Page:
New Generation of Chinese Youth Unashamed to Be Security Guards

Instead of ‘Quiet Quitting’ Chinese Youth Become Security Guards

As young people in China prioritize stress-free lifestyles and embrace less prestigious, low-paying careers, the new ‘it’ job is being a security guard

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Beatrice Tamagno Headshot
2:16 PM HKT, Fri October 21, 2022 1 mins read

While the rest of the world is discussing quiet quitting, Chinese youth have found an alternative to their country’s involuted work culture: embracing the largely overlooked profession of guarding things and keeping places secure.

A ubiquitous role in China, security guards are stationed at the entrances of most housing compounds, companies, school campuses, and commercial complexes.

security guard china let it rot and lying flat

A security guard sitting in his hut of a workstation. Image via Xiaohongshu

In recent months, some young Chinese netizens have begun to share snippets of their lives as security guards (保安, baoan) using the hashtag ‘Baoan Diary’ (#保安日记#). The hashtag has gained a staggering 3.6 billion views on Douyin, China’s version of TikTok, and 19 million views on the Instagram-like platform Xiaohongshu.

Besides posting pictures and videos of their uniforms and workplace (which is often a cramped roadside shed), users discuss their salaries, working hours, and what inspired them to become security guards.

A viral post on Xiaohongshu reads: “Monthly salary is 4,500 RMB (about 620 USD), there is AC, Wi-Fi, electric plugs […] Every day I sit there, draw, and learn some English. My life is so happy. No pressure at all!”

security guard let it rot

An 18-year-old security guard’s selfie of herself in uniform (left) and a snapshot of a security guard’s typical ‘work desk’ (right). Images via Xiaohongshu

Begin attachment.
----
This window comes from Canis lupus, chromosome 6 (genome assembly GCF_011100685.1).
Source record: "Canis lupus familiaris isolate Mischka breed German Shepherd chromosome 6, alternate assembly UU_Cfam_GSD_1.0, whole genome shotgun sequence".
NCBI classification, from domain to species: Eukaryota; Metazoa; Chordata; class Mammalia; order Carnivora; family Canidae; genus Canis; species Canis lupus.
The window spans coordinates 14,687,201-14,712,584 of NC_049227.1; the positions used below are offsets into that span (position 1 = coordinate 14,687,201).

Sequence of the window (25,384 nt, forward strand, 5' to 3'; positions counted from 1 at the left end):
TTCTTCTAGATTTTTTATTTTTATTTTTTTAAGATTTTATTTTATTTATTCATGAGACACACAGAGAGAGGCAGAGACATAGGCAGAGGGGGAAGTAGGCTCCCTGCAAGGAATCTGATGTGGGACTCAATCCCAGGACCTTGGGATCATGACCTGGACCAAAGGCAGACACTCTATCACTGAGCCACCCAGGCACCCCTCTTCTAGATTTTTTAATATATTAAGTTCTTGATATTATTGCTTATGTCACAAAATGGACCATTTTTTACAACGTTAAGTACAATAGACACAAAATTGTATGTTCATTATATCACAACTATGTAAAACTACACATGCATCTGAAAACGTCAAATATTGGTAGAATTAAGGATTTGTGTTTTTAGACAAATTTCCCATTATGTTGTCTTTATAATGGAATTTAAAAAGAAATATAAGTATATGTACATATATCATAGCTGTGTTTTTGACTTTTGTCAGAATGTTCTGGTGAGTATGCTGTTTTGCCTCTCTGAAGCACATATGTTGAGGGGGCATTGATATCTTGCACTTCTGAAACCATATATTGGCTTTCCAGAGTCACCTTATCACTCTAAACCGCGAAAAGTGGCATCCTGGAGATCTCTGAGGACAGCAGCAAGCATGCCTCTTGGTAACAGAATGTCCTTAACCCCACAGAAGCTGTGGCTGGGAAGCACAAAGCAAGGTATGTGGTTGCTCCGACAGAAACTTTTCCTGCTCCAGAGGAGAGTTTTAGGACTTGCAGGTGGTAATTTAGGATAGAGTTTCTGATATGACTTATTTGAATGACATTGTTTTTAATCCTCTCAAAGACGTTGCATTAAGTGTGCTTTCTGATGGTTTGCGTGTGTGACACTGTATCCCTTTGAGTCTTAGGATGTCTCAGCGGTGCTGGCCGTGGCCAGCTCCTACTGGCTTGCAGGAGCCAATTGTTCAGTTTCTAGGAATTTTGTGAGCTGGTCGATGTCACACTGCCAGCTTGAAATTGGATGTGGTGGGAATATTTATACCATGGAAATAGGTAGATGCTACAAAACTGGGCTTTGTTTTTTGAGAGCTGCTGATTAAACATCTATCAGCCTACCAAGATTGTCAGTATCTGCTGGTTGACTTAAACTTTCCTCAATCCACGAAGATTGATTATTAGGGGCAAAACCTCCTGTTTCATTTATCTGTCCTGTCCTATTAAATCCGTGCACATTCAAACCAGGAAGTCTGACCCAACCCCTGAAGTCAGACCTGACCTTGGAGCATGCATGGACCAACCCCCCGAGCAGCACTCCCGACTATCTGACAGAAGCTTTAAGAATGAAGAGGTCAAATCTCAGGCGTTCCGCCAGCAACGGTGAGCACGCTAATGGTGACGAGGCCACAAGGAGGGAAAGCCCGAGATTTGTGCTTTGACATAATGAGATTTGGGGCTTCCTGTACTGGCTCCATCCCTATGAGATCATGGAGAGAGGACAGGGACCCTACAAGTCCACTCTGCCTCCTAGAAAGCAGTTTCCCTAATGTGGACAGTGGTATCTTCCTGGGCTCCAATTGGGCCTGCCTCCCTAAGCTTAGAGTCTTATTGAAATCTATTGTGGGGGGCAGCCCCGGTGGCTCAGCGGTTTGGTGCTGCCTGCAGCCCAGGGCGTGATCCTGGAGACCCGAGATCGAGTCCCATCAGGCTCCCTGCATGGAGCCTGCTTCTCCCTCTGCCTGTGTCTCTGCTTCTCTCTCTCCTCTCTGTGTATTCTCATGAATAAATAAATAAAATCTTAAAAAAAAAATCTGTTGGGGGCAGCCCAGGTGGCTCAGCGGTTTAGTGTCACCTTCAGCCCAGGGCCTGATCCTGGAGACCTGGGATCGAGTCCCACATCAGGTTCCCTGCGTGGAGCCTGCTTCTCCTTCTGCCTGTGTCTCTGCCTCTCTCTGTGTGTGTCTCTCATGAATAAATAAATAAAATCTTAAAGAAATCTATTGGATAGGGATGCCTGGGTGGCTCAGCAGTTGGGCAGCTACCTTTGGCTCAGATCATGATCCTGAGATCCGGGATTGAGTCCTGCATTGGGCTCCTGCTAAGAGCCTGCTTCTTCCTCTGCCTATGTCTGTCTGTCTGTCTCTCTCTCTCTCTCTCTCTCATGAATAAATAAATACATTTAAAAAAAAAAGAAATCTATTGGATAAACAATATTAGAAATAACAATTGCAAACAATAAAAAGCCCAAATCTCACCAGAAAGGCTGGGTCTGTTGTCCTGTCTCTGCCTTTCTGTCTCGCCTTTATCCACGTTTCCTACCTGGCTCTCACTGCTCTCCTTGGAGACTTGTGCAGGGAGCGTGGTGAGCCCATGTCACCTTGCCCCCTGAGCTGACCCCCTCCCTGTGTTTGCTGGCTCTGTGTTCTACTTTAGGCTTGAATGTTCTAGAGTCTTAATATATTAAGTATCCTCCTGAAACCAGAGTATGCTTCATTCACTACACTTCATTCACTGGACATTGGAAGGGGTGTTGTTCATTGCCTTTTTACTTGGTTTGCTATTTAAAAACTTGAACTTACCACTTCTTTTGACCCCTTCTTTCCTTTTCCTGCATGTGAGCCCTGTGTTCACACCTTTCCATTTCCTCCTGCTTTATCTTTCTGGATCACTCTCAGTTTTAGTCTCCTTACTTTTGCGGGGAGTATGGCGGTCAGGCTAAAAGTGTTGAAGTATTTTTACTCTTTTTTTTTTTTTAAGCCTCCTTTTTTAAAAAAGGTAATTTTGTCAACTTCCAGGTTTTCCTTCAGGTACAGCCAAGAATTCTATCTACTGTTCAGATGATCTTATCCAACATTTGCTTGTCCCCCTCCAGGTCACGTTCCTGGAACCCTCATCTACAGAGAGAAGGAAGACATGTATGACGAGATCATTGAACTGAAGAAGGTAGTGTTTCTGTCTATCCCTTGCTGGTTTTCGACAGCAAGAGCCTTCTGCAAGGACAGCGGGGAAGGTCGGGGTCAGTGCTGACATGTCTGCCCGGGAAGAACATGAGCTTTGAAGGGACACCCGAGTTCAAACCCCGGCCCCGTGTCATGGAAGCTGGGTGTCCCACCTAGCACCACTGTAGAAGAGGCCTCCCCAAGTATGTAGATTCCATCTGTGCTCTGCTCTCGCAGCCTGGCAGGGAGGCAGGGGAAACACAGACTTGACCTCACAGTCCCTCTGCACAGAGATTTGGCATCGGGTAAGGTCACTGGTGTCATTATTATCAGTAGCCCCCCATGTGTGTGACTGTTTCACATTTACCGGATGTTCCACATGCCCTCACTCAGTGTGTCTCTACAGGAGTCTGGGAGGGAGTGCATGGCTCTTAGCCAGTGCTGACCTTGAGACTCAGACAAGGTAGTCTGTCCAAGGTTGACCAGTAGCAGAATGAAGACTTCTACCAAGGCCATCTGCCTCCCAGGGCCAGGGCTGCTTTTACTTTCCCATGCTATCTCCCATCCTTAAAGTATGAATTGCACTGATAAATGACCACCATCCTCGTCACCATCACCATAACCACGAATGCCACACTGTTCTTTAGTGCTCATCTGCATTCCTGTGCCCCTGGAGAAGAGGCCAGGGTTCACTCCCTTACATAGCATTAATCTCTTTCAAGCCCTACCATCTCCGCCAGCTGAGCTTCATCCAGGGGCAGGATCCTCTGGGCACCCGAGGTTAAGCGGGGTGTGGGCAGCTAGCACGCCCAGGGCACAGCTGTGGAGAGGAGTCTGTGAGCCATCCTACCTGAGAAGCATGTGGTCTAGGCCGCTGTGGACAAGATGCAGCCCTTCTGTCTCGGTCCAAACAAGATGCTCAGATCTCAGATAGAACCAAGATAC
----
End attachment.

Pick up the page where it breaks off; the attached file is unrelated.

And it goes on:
Similarly, a video of another young security guard went viral on Douyin after he shared how taking on the role in his 20s would prevent him from making a “40-year detour” (少走40年弯路) — a reference to the trouble of hustling for a better paying but stressful job in one’s youth, only to settle for a low-effort job with lower compensation when older.

Many admiring netizens have adopted the catchphrase and expressed their respect for those who settle for easy and stable jobs with lower salaries instead of wasting time trying to ascend the corporate ladder.

Following in the footsteps of the ‘cadre chic’ trend that saw young Chinese people embracing civil servant attire earlier this year, security guard uniforms have become a fashion statement. Netizens have been cosplaying as security guards on Douyin and posting bizarre thirst-traps while dressed in uniform.

secuirty guard laying flat china

Young security guards who have gone viral online. Screenshots via Douyin

The viral security guard trend is the latest chapter in a Chinese phenomenon dubbed ‘lying flat,’ which has many similarities to quiet quitting in the West.

The movement, which emerged in 2021, promotes taking a relaxed attitude toward one’s work and has become a silent yet powerful way to protest the country’s involuted working culture.

In 2022, the catchphrase ‘let it rot’ took ‘lying flat’ to new heights, capturing a darker, more cynical mentality that describes completely giving up on the pursuit of one’s goals.

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